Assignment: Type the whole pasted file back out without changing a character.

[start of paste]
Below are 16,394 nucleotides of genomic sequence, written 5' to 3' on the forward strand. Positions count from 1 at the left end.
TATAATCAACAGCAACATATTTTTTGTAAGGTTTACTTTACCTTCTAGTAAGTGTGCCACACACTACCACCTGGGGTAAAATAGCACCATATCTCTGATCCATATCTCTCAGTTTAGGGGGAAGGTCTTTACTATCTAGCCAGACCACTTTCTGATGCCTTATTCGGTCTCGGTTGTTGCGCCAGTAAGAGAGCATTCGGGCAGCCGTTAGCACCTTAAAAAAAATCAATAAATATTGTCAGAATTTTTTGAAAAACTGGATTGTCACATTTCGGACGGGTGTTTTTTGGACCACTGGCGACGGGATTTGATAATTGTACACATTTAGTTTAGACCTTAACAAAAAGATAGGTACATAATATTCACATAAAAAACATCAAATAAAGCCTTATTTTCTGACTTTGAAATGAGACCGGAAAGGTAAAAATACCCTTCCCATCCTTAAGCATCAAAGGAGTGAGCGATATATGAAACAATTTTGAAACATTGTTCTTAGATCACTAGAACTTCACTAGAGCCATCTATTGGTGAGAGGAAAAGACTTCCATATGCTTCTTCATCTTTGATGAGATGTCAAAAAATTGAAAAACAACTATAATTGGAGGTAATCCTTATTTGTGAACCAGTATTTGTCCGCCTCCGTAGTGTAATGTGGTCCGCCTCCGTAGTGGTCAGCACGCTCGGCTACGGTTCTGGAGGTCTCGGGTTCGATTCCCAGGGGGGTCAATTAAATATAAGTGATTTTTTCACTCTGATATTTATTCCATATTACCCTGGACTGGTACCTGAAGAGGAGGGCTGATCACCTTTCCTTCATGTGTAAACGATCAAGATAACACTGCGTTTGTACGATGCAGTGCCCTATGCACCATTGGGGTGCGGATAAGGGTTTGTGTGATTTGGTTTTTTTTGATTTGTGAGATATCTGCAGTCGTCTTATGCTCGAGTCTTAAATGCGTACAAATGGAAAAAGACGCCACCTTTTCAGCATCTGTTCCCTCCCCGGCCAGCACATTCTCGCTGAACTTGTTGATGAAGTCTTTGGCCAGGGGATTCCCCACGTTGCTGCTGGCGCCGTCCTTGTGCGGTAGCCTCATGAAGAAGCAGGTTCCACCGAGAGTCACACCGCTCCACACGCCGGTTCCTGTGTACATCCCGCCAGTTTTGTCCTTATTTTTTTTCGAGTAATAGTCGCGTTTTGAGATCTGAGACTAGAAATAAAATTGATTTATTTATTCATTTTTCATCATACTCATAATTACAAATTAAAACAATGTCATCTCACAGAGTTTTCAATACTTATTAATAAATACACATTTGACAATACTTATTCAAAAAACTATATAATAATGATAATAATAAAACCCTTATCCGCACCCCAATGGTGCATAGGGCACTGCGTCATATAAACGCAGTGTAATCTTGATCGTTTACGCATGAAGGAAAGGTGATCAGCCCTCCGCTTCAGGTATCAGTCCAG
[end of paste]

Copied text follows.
Below are 16,394 nucleotides of genomic sequence, written 5' to 3' on the forward strand. Positions count from 1 at the left end.
TATAATCAACAGCAACATATTTTTTGTAAGGTTTACTTTACCTTCTAGTAAGTGTGCCACACACTACCACCTGGGGTAAAATAGCACCATATCTCTGATCCATATCTCTCAGTTTAGGGGGAAGGTCTTTACTATCTAGCCAGACCACTTTCTGATGCCTTATTCGGTCTCGGTTGTTGCGCCAGTAAGAGAGCATTCGGGCAGCCGTTAGCACCTTAAAAAAAATCAATAAATATTGTCAGAATTTTTTGAAAAACTGGATTGTCACATTTCGGACGGGTGTTTTTTGGACCACTGGCGACGGGATTTGATAATTGTACACATTTAGTTTAGACCTTAACAAAAAGATAGGTACATAATATTCACATAAAAAACATCAAATAAAGCCTTATTTTCTGACTTTGAAATGAGACCGGAAAGGTAAAAATACCCTTCCCATCCTTAAGCATCAAAGGAGTGAGCGATATATGAAACAATTTTGAAACATTGTTCTTAGATCACTAGAACTTCACTAGAGCCATCTATTGGTGAGAGGAAAAGACTTCCATATGCTTCTTCATCTTTGATGAGATGTCAAAAAATTGAAAAACAACTATAATTGGAGGTAATCCTTATTTGTGAACCAGTATTTGTCCGCCTCCGTAGTGTAATGTGGTCCGCCTCCGTAGTGGTCAGCACGCTCGGCTACGGTTCTGGAGGTCTCGGGTTCGATTCCCAGGGGGGTCAATTAAATATAAGTGATTTTTTCACTCTGATATTTATTCCATATTACCCTGGACTGGTACCTGAAGAGGAGGGCTGATCACCTTTCCTTCATGTGTAAACGATCAAGATAACACTGCGTTTGTACGATGCAGTGCCCTATGCACCATTGGGGTGCGGATAAGGGTTTGTGTGATTTGGTTTTTTTTGATTTGTGAGATATCTGCAGTCGTCTTATGCTCGAGTCTTAAATGCGTACAAATGGAAAAAGACGCCACCTTTTCAGCATCTGTTCCCTCCCCGGCCAGCACATTCTCGCTGAACTTGTTGATGAAGTCTTTGGCCAGGGGATTCCCCACGTTGCTGCTGGCGCCGTCCTTGTGCGGTAGCCTCATGAAGAAGCAGGTTCCACCGAGAGTCACACCGCTCCACACGCCGGTTCCTGTGTACATCCCGCCAGTTTTGTCCTTATTTTTTTTCGAGTAATAGTCGCGTTTTGAGATCTGAGACTAGAAATAAAATTGATTTATTTATTCATTTTTCATCATACTCATAATTACAAATTAAAACAATGTCATCTCACAGAGTTTTCAATACTTATTAATAAATACACATTTGACAATACTTATTCAAAAAACTATATAATAATGATAATAATAAAACCCTTATCCGCACCCCAATGGTGCATAGGGCACTGCGTCATATAAACGCAGTGTAATCTTGATCGTTTACGCATGAAGGAAAGGTGATCAGCCCTCCGCTTCAGGTATCAGTCCAG